Psychiatric disorders such as depression and schizophrenia are an enormous cause of disability throughout the world. Yet most current medications are no better than drugs discovered more than half a century ago, and some pharmaceutical companies seem to be giving up. Why has progress in this area been so difficult? Are there any encouraging treatments on the horizon? What new approaches and technologies have the potential to break psychiatric medicine out of this rut?
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You might also like:
- Revolution Stalled  by Steven Hyman
- Next-Generation Treatments for Mental Disorders  by Thomas R. Insel
- This Is Your Brain Off Drugs: Why Pharma May Be Cooling on Psychiatry Drugs 
- Why is Mental Illness so Hard to Treat?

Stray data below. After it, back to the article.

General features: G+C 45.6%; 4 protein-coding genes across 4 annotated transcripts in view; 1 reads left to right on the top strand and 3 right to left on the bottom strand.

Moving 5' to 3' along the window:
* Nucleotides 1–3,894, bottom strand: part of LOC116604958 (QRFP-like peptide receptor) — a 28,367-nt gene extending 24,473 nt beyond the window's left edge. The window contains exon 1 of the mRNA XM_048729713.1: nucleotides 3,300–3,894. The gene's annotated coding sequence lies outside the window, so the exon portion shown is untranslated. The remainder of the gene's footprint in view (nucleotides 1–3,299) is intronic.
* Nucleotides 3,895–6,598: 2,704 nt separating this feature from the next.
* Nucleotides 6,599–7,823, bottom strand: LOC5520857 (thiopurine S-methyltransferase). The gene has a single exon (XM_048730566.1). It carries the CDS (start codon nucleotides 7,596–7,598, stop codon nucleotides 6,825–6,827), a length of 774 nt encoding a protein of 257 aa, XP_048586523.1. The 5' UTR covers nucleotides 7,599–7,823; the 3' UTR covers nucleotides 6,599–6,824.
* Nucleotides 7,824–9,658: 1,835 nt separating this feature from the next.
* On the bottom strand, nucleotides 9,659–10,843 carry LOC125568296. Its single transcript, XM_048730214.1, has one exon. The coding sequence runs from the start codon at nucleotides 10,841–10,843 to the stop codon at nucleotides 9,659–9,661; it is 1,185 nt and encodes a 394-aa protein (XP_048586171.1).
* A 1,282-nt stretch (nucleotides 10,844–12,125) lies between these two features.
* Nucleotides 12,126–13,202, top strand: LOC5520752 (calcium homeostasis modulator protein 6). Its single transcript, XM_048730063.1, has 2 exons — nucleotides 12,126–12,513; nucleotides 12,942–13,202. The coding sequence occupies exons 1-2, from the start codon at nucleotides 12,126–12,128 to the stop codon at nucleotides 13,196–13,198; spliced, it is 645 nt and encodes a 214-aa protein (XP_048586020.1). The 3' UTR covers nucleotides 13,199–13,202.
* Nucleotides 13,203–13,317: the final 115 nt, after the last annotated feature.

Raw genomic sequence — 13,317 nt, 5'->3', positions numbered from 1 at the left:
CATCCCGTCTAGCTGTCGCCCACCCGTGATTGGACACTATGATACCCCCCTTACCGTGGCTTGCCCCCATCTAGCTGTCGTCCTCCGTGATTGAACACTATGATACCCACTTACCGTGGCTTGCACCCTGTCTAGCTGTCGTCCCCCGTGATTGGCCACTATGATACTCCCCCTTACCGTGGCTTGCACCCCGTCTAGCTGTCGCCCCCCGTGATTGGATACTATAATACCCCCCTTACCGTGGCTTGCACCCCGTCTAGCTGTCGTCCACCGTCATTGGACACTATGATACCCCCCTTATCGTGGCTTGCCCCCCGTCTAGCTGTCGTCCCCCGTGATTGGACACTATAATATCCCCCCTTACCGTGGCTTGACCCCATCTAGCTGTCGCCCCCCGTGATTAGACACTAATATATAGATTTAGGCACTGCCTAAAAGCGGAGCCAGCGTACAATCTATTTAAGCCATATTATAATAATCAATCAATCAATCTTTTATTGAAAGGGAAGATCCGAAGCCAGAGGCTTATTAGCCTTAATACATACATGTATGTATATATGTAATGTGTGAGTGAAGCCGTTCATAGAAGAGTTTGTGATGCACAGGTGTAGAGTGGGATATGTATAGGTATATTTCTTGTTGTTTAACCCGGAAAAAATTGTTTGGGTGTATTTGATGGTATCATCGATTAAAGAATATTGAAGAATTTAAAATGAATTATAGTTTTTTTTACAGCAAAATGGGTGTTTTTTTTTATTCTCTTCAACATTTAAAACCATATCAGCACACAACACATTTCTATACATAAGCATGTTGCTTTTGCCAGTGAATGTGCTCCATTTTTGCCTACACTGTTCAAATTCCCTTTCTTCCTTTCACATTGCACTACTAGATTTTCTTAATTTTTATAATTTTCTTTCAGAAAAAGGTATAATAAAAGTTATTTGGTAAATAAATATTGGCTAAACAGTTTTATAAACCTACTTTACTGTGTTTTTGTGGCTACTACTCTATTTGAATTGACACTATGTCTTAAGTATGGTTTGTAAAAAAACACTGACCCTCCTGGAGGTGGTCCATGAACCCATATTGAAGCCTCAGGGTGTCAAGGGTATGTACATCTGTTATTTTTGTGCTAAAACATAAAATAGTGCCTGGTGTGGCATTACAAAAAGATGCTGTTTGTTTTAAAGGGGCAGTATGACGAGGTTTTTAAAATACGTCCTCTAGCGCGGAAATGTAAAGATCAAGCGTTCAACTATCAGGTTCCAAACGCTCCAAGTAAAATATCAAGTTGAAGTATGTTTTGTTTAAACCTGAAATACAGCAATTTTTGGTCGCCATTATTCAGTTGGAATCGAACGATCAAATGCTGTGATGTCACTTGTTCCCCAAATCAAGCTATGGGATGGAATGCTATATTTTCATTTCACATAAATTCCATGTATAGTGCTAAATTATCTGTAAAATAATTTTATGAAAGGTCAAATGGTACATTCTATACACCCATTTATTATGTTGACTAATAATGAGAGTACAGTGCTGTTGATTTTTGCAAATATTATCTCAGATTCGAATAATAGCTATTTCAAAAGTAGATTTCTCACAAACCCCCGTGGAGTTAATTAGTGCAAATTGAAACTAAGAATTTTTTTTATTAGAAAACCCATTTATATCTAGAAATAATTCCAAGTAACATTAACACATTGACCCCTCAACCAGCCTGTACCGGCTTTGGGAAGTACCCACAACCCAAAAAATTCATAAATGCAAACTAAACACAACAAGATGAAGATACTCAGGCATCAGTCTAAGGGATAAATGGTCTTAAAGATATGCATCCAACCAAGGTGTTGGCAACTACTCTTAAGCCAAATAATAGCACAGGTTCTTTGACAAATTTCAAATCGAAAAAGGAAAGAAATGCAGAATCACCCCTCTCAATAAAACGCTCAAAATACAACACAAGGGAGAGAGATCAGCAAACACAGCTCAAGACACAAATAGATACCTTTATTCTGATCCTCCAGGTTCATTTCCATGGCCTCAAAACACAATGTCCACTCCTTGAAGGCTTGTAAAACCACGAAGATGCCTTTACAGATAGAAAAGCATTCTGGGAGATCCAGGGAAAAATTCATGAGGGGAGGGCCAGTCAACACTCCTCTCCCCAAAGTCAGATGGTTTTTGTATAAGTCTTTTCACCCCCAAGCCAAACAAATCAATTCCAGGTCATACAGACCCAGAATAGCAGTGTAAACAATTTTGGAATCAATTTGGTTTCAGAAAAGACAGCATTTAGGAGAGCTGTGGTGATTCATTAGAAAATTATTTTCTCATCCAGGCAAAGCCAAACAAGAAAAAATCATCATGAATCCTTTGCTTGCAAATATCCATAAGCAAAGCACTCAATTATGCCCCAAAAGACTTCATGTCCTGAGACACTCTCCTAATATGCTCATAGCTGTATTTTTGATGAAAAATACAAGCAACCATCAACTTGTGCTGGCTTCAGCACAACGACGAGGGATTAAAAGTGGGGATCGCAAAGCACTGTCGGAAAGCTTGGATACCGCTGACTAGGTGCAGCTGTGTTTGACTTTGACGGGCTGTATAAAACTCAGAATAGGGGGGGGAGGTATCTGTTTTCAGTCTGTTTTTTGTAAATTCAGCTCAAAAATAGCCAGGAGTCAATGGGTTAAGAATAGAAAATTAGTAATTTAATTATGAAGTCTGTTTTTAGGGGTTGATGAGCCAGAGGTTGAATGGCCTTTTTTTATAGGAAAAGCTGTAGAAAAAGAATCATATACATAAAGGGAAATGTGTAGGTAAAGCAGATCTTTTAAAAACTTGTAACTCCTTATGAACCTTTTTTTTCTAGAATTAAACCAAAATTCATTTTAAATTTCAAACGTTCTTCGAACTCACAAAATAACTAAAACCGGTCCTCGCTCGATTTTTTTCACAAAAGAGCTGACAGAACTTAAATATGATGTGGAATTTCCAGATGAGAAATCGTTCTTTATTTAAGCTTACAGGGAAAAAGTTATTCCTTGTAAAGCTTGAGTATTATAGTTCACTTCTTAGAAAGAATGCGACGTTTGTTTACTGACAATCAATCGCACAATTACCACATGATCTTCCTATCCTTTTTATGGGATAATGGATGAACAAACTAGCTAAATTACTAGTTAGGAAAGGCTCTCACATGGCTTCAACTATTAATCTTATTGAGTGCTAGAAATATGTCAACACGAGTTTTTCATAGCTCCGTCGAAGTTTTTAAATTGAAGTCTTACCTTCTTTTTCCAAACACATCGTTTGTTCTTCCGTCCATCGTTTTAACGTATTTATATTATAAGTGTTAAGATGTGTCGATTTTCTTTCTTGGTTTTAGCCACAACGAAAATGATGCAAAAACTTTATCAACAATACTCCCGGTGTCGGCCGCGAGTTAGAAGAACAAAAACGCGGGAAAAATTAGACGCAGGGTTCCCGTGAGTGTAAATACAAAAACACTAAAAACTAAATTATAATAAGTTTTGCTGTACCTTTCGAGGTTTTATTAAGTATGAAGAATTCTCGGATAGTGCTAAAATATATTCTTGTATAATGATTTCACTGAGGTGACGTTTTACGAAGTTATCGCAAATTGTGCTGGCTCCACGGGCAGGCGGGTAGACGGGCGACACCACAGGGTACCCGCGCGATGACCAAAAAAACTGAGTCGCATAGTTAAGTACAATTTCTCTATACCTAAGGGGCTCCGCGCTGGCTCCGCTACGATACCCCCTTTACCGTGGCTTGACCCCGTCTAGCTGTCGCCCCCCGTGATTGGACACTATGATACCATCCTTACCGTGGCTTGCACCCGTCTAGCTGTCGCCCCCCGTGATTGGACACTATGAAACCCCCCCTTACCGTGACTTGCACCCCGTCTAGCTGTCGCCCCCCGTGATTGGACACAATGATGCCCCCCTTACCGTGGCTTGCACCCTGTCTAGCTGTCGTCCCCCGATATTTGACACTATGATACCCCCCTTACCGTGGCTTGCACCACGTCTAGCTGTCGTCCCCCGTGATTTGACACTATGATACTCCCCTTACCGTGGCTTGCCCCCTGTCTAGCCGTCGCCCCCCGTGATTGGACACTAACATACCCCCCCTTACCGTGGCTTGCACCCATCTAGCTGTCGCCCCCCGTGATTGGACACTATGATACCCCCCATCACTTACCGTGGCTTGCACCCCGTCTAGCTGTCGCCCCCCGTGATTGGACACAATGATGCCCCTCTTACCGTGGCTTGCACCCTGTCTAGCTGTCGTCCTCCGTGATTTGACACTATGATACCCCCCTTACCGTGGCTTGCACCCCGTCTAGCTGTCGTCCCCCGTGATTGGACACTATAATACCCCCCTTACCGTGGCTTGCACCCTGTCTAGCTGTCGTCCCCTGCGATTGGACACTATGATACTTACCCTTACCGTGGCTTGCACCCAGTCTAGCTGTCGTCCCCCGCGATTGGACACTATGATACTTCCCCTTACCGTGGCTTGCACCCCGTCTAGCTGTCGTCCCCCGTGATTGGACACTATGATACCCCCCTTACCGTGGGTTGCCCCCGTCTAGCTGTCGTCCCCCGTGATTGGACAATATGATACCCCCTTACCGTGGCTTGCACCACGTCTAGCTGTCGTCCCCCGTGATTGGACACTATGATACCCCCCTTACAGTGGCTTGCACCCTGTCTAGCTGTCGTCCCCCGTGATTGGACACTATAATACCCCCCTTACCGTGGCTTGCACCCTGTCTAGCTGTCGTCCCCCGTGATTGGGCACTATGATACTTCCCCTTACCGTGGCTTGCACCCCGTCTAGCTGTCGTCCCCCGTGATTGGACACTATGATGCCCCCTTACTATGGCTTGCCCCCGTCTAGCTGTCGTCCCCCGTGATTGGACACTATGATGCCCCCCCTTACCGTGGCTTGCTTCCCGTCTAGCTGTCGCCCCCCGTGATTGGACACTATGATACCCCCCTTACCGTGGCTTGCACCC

- Is Pharma Running Out of Brainy Ideas? 
Thomas R. Insel
Thomas R. Insel, M.D., is director of the National Institute of Mental Health (NIMH), the component of the National Institutes of Health charged with generating the knowledge needed to understand, treat, and prevent mental disorders. His tenure at NIMH has been distinguished by groundbreaking findings in the areas of practical clinical trials, autism research, and the role of genetics in mental illnesses.
Steven E. Hyman
Steven E. Hyman, M.D. is the director of the Stanley Center for Psychiatric Research at the Broad Institute of Harvard and MIT in Cambridge, Massachusetts. The Stanley Center works on the genetics of schizophrenia, bipolar disorder, and autism, and on putting the genetics to work to understand the molecular mechanisms of disease and to facilitate the development of new therapies.
Greg Miller is the San Francisco, California, news correspondent for Science. He focuses on neuroscience and other areas of biological, behavioral, and social science.